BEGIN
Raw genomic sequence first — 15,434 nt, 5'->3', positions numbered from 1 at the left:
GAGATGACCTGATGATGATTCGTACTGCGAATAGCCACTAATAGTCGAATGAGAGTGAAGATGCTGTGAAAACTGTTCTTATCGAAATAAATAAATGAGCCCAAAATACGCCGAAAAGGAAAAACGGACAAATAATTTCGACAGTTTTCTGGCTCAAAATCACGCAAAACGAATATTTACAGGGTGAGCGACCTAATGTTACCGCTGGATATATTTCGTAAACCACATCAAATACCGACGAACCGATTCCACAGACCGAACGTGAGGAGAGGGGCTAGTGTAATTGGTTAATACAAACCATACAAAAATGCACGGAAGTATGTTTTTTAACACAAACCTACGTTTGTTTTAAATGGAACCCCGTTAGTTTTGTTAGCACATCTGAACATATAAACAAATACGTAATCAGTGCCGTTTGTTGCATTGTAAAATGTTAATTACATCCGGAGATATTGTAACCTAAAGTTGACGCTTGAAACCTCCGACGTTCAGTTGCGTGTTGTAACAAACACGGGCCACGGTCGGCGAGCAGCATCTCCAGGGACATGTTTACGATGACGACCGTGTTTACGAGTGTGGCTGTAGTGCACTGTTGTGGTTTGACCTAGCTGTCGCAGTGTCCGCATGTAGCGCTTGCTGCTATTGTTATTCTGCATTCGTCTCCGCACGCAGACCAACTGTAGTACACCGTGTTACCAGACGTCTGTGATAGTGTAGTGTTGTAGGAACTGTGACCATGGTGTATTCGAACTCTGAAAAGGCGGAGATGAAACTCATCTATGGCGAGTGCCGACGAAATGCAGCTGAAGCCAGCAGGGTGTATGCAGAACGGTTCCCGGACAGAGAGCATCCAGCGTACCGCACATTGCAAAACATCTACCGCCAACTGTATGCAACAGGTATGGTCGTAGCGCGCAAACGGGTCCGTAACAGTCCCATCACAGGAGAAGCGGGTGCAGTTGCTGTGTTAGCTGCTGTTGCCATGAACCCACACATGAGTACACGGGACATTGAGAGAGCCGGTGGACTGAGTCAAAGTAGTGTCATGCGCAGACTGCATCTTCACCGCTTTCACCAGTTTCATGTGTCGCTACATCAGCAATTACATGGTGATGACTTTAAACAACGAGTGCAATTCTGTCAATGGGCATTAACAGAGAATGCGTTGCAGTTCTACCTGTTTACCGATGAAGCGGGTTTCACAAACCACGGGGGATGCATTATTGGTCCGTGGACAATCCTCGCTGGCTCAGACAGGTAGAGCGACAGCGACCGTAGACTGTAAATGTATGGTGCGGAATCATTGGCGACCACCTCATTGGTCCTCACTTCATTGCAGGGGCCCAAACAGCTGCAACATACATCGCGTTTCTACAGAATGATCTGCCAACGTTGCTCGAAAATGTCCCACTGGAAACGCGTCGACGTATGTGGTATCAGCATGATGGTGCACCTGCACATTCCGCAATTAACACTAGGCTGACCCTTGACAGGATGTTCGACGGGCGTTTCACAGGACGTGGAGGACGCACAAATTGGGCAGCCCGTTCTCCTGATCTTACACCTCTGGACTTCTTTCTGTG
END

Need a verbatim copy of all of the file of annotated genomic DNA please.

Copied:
Raw genomic sequence first — 15,434 nt, 5'->3', positions numbered from 1 at the left:
GAGATGACCTGATGATGATTCGTACTGCGAATAGCCACTAATAGTCGAATGAGAGTGAAGATGCTGTGAAAACTGTTCTTATCGAAATAAATAAATGAGCCCAAAATACGCCGAAAAGGAAAAACGGACAAATAATTTCGACAGTTTTCTGGCTCAAAATCACGCAAAACGAATATTTACAGGGTGAGCGACCTAATGTTACCGCTGGATATATTTCGTAAACCACATCAAATACCGACGAACCGATTCCACAGACCGAACGTGAGGAGAGGGGCTAGTGTAATTGGTTAATACAAACCATACAAAAATGCACGGAAGTATGTTTTTTAACACAAACCTACGTTTGTTTTAAATGGAACCCCGTTAGTTTTGTTAGCACATCTGAACATATAAACAAATACGTAATCAGTGCCGTTTGTTGCATTGTAAAATGTTAATTACATCCGGAGATATTGTAACCTAAAGTTGACGCTTGAAACCTCCGACGTTCAGTTGCGTGTTGTAACAAACACGGGCCACGGTCGGCGAGCAGCATCTCCAGGGACATGTTTACGATGACGACCGTGTTTACGAGTGTGGCTGTAGTGCACTGTTGTGGTTTGACCTAGCTGTCGCAGTGTCCGCATGTAGCGCTTGCTGCTATTGTTATTCTGCATTCGTCTCCGCACGCAGACCAACTGTAGTACACCGTGTTACCAGACGTCTGTGATAGTGTAGTGTTGTAGGAACTGTGACCATGGTGTATTCGAACTCTGAAAAGGCGGAGATGAAACTCATCTATGGCGAGTGCCGACGAAATGCAGCTGAAGCCAGCAGGGTGTATGCAGAACGGTTCCCGGACAGAGAGCATCCAGCGTACCGCACATTGCAAAACATCTACCGCCAACTGTATGCAACAGGTATGGTCGTAGCGCGCAAACGGGTCCGTAACAGTCCCATCACAGGAGAAGCGGGTGCAGTTGCTGTGTTAGCTGCTGTTGCCATGAACCCACACATGAGTACACGGGACATTGAGAGAGCCGGTGGACTGAGTCAAAGTAGTGTCATGCGCAGACTGCATCTTCACCGCTTTCACCAGTTTCATGTGTCGCTACATCAGCAATTACATGGTGATGACTTTAAACAACGAGTGCAATTCTGTCAATGGGCATTAACAGAGAATGCGTTGCAGTTCTACCTGTTTACCGATGAAGCGGGTTTCACAAACCACGGGGGATGCATTATTGGTCCGTGGACAATCCTCGCTGGCTCAGACAGGTAGAGCGACAGCGACCGTAGACTGTAAATGTATGGTGCGGAATCATTGGCGACCACCTCATTGGTCCTCACTTCATTGCAGGGGCCCAAACAGCTGCAACATACATCGCGTTTCTACAGAATGATCTGCCAACGTTGCTCGAAAATGTCCCACTGGAAACGCGTCGACGTATGTGGTATCAGCATGATGGTGCACCTGCACATTCCGCAATTAACACTAGGCTGACCCTTGACAGGATGTTCGACGGGCGTTTCACAGGACGTGGAGGACGCACAAATTGGGCAGCCCGTTCTCCTGATCTTACACCTCTGGACTTCTTTCTGTG